ECB moves to shore up growth with rate hold
13 January 2005, FRANKFURT – The European Central Bank left its key rate on hold on Thursday for the 19th month in a row in a bid to shore up economic growth in the face of a strong euro and a raft of conflicting signals about the outlook for the 12-member eurozone economy.
13 January 2005
FRANKFURT – The European Central Bank left its key rate on hold on Thursday for the 19th month in a row in a bid to shore up economic growth in the face of a strong euro and a raft of conflicting signals about the outlook for the 12-member eurozone economy.
Speaking at his first press conference for the year following Thursday's ECB meeting, bank chief Jean-Claude Trichet painted a picture of moderate economic growth and moderate inflation for the eurozone in the coming months with most analysts believing that interest rates in the currency bloc are likely to be hold at least until the end of the year.
But with the euro again accelerating as the ECB's 18-head rate-setting council was deliberating in Frankfurt, Trichet repeated the bank's concern about sharp fluctuations in the currency market saying that "such moves were unwelcome and undesirable for growth."
After falling back against the dollar last week, the euro has picked up speed again on renewed market worries about the US twin deficits (budget and trade deficits) with the common currency trading at USD 1.32 while Trichet was speaking at the ECB press conference.
Having been the key force behind the eurozone's recovery from a protracted period of stagnation, the eurozone's export machine could be hit if the euro was to sharply appreciate.
Indeed, the ECB meeting followed the release of data showing the eurozone's biggest economy, Germany expanding by 1.7 percent last year with growth powered by exports as consumer spending slumped.
The soaring euro has even sparked speculation that the ECB might be forced to cut rates so as to help ease some of the pressure on the common currency and remove the threat posed to eurozone exports.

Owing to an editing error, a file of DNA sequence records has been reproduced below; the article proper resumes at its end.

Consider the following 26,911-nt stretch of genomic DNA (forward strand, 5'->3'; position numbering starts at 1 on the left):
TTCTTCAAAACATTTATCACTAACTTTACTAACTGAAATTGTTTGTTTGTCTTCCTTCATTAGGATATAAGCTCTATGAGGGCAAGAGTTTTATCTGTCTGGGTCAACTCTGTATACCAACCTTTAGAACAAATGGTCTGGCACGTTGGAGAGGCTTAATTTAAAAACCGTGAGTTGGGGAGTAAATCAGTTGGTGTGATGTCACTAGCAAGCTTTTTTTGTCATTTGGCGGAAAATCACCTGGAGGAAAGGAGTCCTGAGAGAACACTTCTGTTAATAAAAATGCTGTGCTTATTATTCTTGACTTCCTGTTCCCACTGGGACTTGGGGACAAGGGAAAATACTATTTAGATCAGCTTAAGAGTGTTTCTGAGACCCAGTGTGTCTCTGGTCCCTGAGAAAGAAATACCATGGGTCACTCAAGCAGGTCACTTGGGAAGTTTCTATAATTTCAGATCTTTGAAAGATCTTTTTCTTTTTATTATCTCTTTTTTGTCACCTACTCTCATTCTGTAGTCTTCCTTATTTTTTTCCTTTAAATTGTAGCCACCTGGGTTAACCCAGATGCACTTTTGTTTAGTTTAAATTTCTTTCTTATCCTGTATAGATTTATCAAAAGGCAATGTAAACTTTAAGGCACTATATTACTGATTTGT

But Trichet would not be drawn at the press conference on whether the bank's governing council had talked about a rate cut.
With many European economists pointing to the Chinese currency's peg to the dollar as helping to drive up the euro, Trichet also echoed the stance of the Group of Seven saying that there was a need for emerging Asia to move towards a progressive appreciation of currencies.
Speaking at Thursday's press conference, Trichet went on to describe the outlook for consumer prices in the eurozone as "broadly favourable" and again stressed that the ECB's expects inflation to fall below the bank's two percent target this year. Official data showed eurozone inflation coming in at 2.3 percent in December
While acknowledging the recent data was sending out mixed signals, Trichet told reporters that the current evidence still suggested that the eurozone was on course to moderate growth in 2005 with the ECB chief appearing somewhat relieved that about the fall in oil since his last press conference at the start of December.
Diminishing oil prices have already resulted in the European Commission revising up its forecast for eurozone growth in the first quarter of 2005. It now expects growth of about 0.5 percent compared to 0.4 percent expected in the fourth quarter of 2004 and 0.3 percent reported in the third.
Despite the drop in oil prices, Trichet insisted that "continued vigilance is the essence" and that the bank was on guard in case inflationary pressures re-emerged.
The ECB's benchmark refinancing rate has stood at a post-Second World War low of two percent since June 2003.
Thursday's ECB meeting was also attended by the new European Union leadership team, including European Commission President Jose Manuel Barroso, European Commissioner for Economic and Monetary Affairs Joaquin Almunia and Jean-Claude Juncker, the Prime Minister of Luxembourg which holds the sixth-month EU presidency.
The Frankfurt-based ECB's decision coincided with an announcement from Europe's other leading central bank, the Bank of England left its benchmark rate at 4.75 percent for the fifth consecutive month.
Subject: German news